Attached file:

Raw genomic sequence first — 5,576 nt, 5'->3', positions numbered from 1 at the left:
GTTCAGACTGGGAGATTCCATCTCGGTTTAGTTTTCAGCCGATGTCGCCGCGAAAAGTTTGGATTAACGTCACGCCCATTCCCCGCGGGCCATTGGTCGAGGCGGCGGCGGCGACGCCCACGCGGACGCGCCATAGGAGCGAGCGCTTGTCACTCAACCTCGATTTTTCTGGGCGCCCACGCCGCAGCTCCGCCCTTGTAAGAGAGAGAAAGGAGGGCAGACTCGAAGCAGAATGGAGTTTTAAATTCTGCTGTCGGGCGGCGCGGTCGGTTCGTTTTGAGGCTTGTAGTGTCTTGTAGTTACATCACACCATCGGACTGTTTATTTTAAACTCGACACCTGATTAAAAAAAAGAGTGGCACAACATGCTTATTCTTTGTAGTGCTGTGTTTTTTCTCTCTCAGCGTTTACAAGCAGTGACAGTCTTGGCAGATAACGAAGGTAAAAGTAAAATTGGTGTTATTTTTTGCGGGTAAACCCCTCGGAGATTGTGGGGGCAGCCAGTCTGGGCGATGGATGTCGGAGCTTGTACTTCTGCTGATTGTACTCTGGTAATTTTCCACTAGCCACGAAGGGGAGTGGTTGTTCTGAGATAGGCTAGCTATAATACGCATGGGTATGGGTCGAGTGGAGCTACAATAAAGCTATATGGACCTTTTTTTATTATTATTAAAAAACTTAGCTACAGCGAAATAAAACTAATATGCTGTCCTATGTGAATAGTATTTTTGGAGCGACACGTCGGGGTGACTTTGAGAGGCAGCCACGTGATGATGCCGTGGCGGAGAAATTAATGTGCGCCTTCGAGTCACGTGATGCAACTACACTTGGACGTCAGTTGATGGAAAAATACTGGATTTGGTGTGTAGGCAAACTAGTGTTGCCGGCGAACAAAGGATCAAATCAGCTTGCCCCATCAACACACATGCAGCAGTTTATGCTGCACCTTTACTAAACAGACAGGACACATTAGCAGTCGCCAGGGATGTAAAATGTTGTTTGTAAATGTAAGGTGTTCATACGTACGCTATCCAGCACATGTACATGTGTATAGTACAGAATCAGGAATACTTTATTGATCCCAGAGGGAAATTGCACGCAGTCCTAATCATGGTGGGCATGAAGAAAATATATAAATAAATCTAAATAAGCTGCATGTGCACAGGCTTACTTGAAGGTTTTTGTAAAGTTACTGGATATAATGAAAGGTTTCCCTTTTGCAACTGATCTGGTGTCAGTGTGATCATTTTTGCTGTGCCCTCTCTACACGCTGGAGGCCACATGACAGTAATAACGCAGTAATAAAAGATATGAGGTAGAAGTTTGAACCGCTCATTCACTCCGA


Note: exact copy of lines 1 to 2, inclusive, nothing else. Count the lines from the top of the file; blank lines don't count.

Raw genomic sequence first — 5,576 nt, 5'->3', positions numbered from 1 at the left:
GTTCAGACTGGGAGATTCCATCTCGGTTTAGTTTTCAGCCGATGTCGCCGCGAAAAGTTTGGATTAACGTCACGCCCATTCCCCGCGGGCCATTGGTCGAGGCGGCGGCGGCGACGCCCACGCGGACGCGCCATAGGAGCGAGCGCTTGTCACTCAACCTCGATTTTTCTGGGCGCCCACGCCGCAGCTCCGCCCTTGTAAGAGAGAGAAAGGAGGGCAGACTCGAAGCAGAATGGAGTTTTAAATTCTGCTGTCGGGCGGCGCGGTCGGTTCGTTTTGAGGCTTGTAGTGTCTTGTAGTTACATCACACCATCGGACTGTTTATTTTAAACTCGACACCTGATTAAAAAAAAGAGTGGCACAACATGCTTATTCTTTGTAGTGCTGTGTTTTTTCTCTCTCAGCGTTTACAAGCAGTGACAGTCTTGGCAGATAACGAAGGTAAAAGTAAAATTGGTGTTATTTTTTGCGGGTAAACCCCTCGGAGATTGTGGGGGCAGCCAGTCTGGGCGATGGATGTCGGAGCTTGTACTTCTGCTGATTGTACTCTGGTAATTTTCCACTAGCCACGAAGGGGAGTGGTTGTTCTGAGATAGGCTAGCTATAATACGCATGGGTATGGGTCGAGTGGAGCTACAATAAAGCTATATGGACCTTTTTTTATTATTATTAAAAAACTTAGCTACAGCGAAATAAAACTAATATGCTGTCCTATGTGAATAGTATTTTTGGAGCGACACGTCGGGGTGACTTTGAGAGGCAGCCACGTGATGATGCCGTGGCGGAGAAATTAATGTGCGCCTTCGAGTCACGTGATGCAACTACACTTGGACGTCAGTTGATGGAAAAATACTGGATTTGGTGTGTAGGCAAACTAGTGTTGCCGGCGAACAAAGGATCAAATCAGCTTGCCCCATCAACACACATGCAGCAGTTTATGCTGCACCTTTACTAAACAGACAGGACACATTAGCAGTCGCCAGGGATGTAAAATGTTGTTTGTAAATGTAAGGTGTTCATACGTACGCTATCCAGCACATGTACATGTGTATAGTACAGAATCAGGAATACTTTATTGATCCCAGAGGGAAATTGCACGCAGTCCTAATCATGGTGGGCATGAAGAAAATATATAAATAAATCTAAATAAGCTGCATGTGCACAGGCTTACTTGAAGGTTTTTGTAAAGTTACTGGATATAATGAAAGGTTTCCCTTTTGCAACTGATCTGGTGTCAGTGTGATCATTTTTGCTGTGCCCTCTCTACACGCTGGAGGCCACATGACAGTAATAACGCAGTAATAAAAGATATGAGGTAGAAGTTTGAACCGCTCATTCACTCCGA